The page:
Ting Song Lim, MD discusses this common complication and how best to treat it using the latest tools and techniques
As we age, the face undergoes dynamic, cumulative transformations of the tissue structure due to the combined effects of bone resorption, weakening of the anchoring complex, facial muscle behaviour changes, and soft tissue malpositioning. Ageing changes in the mid-facial skeleton can be observed in the posterior and inferior movement of the inferior maxilla, pyriform, and orbital angle1–8. Such skeletal changes contribute to mid-facial soft tissue malpositioning and is often described as mid-facial volume loss9. Superficial fat pads in the subcutaneous area do not deplete in volume with time but in fact, according to Lee’s study10, the infra-orbital fat (superficial) volume increases with age until after 60 years of age. Deep facial fat pads do decrease in volume, by an estimated 1–2% every year from the age of 30 years; however, this can be mostly attributed to fat pad malpositioning rather than true volume loss11.
Most of these observations can be explained by a weakening of the anchoring complex: a complex structure that tethers soft tissues to facial bones. Connecting to the periosteum are the retaining ligaments and the cobweb-like areolar structures. The retaining ligaments pass through the muscles then spread out as fiber septae, holding the fat tissues between the skin and the superficial musculo-aponeurosis system (SMAS) just above the muscles. This system nails the soft-tissues firmly to the bone, but as it weakens with ageing, we start to appreciate sagging and soft-tissue malpositioning, translating into prominent eye-bags, tear troughs, nasojugular lines, nasolabial folds and jowls12–14.
In the past 5 to 10 years, hyaluronic acid filler injections have become a popular modality of treatment for facial rejuvenation due to the cheaper investment costs, lower entry costs for patients, and also their immediate visible results15. A recent survey published by the American Society of Plastic Surgeons showed that 2.4 million of the 14.2 million minimally-invasive aesthetic interventions performed in 201516 were soft tissue filler injections.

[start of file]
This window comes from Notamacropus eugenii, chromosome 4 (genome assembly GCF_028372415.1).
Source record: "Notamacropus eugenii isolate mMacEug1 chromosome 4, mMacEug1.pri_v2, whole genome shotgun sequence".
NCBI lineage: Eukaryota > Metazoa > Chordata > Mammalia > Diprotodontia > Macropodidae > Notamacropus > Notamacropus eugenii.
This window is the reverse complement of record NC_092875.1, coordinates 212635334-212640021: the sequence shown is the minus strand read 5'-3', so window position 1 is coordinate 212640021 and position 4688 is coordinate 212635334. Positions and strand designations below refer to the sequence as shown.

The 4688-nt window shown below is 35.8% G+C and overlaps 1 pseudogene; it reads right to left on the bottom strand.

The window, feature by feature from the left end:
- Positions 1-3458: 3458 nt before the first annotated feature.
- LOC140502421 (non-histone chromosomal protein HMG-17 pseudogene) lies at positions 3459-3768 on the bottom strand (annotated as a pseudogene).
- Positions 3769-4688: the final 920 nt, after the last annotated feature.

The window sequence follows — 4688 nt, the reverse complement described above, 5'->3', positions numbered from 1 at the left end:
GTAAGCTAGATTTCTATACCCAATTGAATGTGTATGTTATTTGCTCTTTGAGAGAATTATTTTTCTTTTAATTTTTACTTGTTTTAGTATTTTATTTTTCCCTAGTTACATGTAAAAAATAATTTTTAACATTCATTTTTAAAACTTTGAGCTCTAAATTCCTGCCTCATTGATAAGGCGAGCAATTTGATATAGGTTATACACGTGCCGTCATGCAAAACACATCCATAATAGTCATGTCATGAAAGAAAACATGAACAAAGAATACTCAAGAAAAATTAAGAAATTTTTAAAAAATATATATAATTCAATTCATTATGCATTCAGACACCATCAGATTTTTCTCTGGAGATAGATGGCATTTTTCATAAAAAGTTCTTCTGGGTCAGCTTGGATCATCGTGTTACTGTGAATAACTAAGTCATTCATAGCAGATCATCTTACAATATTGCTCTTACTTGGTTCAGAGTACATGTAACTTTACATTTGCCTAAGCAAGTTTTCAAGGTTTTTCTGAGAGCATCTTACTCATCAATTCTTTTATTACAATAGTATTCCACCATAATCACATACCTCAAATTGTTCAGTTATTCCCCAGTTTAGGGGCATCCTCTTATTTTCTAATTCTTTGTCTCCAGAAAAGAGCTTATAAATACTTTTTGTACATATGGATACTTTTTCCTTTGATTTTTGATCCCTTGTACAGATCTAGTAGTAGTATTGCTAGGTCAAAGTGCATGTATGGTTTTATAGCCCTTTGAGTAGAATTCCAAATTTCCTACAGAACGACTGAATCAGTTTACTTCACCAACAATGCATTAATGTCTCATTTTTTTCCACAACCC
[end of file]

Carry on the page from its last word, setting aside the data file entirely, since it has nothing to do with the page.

However, along with the increased demand for filler treatments, the incidence of unexpected complications has also risen1. Adverse reactions can be attributed to the use of higher filler volumes, larger bolus injections, frequently repeated treatments17, as well as inappropriate injection techniques18.
Facial overfilled syndrome is one such complication and is characterized by the excessive addition of facial volume leading to a distortion of facial functional anatomy and topography (personal observation). In the author’s opinion, dermal filler overload may be caused by the inaccurate initial assessment of the face, inappropriate filler choice, incorrect placement of products, and over-zealous chasing of lifting results with dermal fillers. The author believes that placement of fillers in the superficial fat pads or deep volume insertion to areas with soft tissue malposition are common mistakes that lead to overfilled syndrome.